By Andy Choi
The Nara Institute of Science and Technology (NAIST), a national corporation university in Japan, has developed the world’s first robotic system that can learn to dress the physically challenged as well as aged persons. By using the idea of skills transfer to a robot from a human caregiver, the robot receives reinforcement learning in minutes and adapts to the individual shape and size of the person being clothed.
Barrett's WAM(TM) robotic arms help to dress the elderly and physically disabled.
Barrett Technology, which produces the patented robotic arms, is working along with the researchers of NAIST. This international partnership has been a smooth combination of the advanced computer intelligence of NAIST and the contact-compliant hardware of Barrett.
According to Associate Professor, Tomohiro Shibata from the Mathematical Informatics Laboratory who also headed the research, Barrett's robots are incomparable because they are able to respond to even the slightest physical interactions, implementing the algorithms to learn to clothe people. Bill Townsend, CEO of Barrett, said that his company is impressed with Dr. Shibata's team for accomplishing such a complex assignment. This new application will help robotic arms to learn to clothe people in just a few minutes.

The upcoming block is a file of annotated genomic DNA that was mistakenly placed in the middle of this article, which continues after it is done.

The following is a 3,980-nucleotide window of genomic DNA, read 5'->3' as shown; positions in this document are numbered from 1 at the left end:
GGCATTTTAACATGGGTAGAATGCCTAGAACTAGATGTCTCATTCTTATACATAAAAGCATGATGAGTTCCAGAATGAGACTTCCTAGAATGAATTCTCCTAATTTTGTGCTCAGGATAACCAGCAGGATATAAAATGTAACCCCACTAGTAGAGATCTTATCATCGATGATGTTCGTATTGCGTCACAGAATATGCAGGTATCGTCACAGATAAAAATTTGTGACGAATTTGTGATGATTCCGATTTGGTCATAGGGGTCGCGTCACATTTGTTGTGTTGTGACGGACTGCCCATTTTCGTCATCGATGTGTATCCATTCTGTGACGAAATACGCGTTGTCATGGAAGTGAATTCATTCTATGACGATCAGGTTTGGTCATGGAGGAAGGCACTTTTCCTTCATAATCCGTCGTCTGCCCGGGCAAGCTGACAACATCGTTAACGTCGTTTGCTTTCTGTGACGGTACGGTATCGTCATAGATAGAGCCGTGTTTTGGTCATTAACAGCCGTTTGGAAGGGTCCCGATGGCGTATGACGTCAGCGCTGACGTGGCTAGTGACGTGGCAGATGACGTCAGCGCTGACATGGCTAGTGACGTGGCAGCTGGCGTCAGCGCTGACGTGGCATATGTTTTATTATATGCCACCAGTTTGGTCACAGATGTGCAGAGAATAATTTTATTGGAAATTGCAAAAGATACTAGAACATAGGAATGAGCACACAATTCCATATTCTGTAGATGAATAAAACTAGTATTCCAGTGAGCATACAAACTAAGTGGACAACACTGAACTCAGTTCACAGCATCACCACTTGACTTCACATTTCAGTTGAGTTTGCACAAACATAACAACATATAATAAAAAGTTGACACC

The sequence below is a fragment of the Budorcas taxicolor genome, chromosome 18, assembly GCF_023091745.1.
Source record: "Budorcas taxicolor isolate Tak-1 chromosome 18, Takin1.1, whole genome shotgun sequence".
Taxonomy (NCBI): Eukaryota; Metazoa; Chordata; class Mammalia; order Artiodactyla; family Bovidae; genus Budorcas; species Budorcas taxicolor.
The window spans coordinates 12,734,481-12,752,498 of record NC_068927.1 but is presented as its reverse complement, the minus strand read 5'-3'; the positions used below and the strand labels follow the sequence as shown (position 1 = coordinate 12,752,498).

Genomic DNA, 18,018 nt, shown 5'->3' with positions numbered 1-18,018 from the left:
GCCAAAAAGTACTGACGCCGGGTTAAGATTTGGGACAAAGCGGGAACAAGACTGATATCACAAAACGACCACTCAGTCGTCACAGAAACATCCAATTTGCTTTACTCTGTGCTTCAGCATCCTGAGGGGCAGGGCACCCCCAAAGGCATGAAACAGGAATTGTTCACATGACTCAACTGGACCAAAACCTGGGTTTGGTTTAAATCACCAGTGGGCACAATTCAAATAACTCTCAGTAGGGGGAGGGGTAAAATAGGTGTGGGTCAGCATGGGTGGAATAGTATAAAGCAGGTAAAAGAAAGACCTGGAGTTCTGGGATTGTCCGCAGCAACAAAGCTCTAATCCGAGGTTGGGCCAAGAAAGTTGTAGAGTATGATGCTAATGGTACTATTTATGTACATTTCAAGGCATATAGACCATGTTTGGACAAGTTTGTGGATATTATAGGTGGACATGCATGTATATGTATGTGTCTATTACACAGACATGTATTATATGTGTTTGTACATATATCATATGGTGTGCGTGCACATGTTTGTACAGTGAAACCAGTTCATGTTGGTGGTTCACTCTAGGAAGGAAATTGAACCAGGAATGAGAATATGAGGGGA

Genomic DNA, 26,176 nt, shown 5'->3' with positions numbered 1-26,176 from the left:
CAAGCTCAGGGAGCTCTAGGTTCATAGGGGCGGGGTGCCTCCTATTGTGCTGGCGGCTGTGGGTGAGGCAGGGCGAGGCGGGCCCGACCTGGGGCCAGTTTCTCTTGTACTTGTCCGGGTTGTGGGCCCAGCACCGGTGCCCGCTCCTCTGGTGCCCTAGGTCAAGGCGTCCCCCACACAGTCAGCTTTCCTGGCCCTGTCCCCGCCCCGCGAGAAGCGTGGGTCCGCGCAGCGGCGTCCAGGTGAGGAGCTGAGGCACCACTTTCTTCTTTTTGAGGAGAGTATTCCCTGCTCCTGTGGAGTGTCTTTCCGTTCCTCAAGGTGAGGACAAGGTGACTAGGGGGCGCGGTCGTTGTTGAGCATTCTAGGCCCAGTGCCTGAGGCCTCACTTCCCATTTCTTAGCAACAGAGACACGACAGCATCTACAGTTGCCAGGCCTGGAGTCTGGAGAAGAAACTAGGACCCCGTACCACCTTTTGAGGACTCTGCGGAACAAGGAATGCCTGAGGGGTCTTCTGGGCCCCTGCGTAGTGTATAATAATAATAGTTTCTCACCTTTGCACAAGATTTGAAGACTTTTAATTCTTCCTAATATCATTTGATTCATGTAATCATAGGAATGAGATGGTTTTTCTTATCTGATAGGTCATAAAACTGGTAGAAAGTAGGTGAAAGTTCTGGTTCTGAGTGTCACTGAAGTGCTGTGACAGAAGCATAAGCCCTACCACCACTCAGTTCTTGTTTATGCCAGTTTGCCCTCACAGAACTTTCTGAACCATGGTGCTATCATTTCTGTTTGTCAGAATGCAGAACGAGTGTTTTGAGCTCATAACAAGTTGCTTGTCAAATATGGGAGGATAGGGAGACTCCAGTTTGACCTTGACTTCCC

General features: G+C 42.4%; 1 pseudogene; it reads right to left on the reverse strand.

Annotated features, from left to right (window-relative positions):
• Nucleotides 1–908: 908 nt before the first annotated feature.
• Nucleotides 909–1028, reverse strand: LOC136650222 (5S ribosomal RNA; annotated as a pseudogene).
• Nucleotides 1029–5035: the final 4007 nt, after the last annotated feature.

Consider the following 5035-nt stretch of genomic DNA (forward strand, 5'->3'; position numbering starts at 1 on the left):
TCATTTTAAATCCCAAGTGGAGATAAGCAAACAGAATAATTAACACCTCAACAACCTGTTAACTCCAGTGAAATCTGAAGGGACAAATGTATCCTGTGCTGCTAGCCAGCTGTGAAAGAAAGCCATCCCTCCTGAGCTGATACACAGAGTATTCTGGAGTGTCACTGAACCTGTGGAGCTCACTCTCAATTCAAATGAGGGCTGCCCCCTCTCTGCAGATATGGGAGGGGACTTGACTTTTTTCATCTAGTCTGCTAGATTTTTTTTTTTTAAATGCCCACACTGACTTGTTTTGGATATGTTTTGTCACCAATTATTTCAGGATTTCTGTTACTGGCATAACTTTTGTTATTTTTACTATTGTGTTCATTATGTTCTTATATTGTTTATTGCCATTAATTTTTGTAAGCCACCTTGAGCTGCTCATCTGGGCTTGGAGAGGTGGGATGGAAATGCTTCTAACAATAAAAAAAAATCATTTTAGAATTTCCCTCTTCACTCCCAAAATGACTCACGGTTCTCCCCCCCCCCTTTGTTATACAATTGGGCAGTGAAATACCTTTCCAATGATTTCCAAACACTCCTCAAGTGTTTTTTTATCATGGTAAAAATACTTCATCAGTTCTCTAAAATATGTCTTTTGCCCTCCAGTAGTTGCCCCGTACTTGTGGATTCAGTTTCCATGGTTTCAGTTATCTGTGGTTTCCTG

For elderly as well as physically challenged people, taking dresses on and off can be very difficult because of limited movement in the upper limbs. But at the same time, it is difficult to determine the optimal robotic motion for managing a soft material like clothing, against a person of a distinct shape and changing posture constantly.
The group led by Associate Professor Tomohiro Shibata, in response to the key technical problem has created a dual-arm robotic system, which can learn clothing-assistance motions after just a few trials. This can be achieved by carrying out a trial-and-error search termed reinforcement-learning rooted on actual movements used by a human being for clothing people.